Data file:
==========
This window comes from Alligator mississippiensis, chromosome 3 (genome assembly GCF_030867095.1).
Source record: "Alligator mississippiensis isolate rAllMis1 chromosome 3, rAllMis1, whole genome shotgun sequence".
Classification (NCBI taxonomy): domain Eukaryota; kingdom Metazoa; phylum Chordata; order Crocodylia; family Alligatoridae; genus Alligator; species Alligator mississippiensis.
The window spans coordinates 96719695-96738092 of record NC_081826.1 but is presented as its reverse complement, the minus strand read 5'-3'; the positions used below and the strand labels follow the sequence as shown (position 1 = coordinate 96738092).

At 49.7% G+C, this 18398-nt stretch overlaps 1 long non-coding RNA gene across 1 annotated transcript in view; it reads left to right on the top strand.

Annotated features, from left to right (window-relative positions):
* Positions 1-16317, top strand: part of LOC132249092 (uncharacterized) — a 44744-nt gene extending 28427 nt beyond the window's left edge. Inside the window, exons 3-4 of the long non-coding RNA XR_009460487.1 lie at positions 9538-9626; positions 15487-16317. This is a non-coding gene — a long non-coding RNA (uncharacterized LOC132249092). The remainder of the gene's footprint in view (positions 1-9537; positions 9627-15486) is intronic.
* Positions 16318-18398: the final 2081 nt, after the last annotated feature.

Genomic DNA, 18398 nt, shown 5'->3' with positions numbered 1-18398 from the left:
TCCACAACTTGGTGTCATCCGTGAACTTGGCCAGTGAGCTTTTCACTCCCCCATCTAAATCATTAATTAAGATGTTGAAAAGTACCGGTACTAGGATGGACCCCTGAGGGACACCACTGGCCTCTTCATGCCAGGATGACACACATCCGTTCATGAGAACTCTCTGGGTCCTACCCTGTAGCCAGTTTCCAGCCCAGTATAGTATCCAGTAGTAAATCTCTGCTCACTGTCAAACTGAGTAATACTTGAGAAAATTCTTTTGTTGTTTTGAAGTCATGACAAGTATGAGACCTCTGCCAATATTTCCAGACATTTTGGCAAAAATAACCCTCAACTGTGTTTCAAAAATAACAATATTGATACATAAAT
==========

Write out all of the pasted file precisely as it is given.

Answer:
This window comes from Alligator mississippiensis, chromosome 3 (genome assembly GCF_030867095.1).
Source record: "Alligator mississippiensis isolate rAllMis1 chromosome 3, rAllMis1, whole genome shotgun sequence".
Classification (NCBI taxonomy): domain Eukaryota; kingdom Metazoa; phylum Chordata; order Crocodylia; family Alligatoridae; genus Alligator; species Alligator mississippiensis.
The window spans coordinates 96719695-96738092 of record NC_081826.1 but is presented as its reverse complement, the minus strand read 5'-3'; the positions used below and the strand labels follow the sequence as shown (position 1 = coordinate 96738092).

At 49.7% G+C, this 18398-nt stretch overlaps 1 long non-coding RNA gene across 1 annotated transcript in view; it reads left to right on the top strand.

Annotated features, from left to right (window-relative positions):
* Positions 1-16317, top strand: part of LOC132249092 (uncharacterized) — a 44744-nt gene extending 28427 nt beyond the window's left edge. Inside the window, exons 3-4 of the long non-coding RNA XR_009460487.1 lie at positions 9538-9626; positions 15487-16317. This is a non-coding gene — a long non-coding RNA (uncharacterized LOC132249092). The remainder of the gene's footprint in view (positions 1-9537; positions 9627-15486) is intronic.
* Positions 16318-18398: the final 2081 nt, after the last annotated feature.

Genomic DNA, 18398 nt, shown 5'->3' with positions numbered 1-18398 from the left:
TCCACAACTTGGTGTCATCCGTGAACTTGGCCAGTGAGCTTTTCACTCCCCCATCTAAATCATTAATTAAGATGTTGAAAAGTACCGGTACTAGGATGGACCCCTGAGGGACACCACTGGCCTCTTCATGCCAGGATGACACACATCCGTTCATGAGAACTCTCTGGGTCCTACCCTGTAGCCAGTTTCCAGCCCAGTATAGTATCCAGTAGTAAATCTCTGCTCACTGTCAAACTGAGTAATACTTGAGAAAATTCTTTTGTTGTTTTGAAGTCATGACAAGTATGAGACCTCTGCCAATATTTCCAGACATTTTGGCAAAAATAACCCTCAACTGTGTTTCAAAAATAACAATATTGATACATAAAT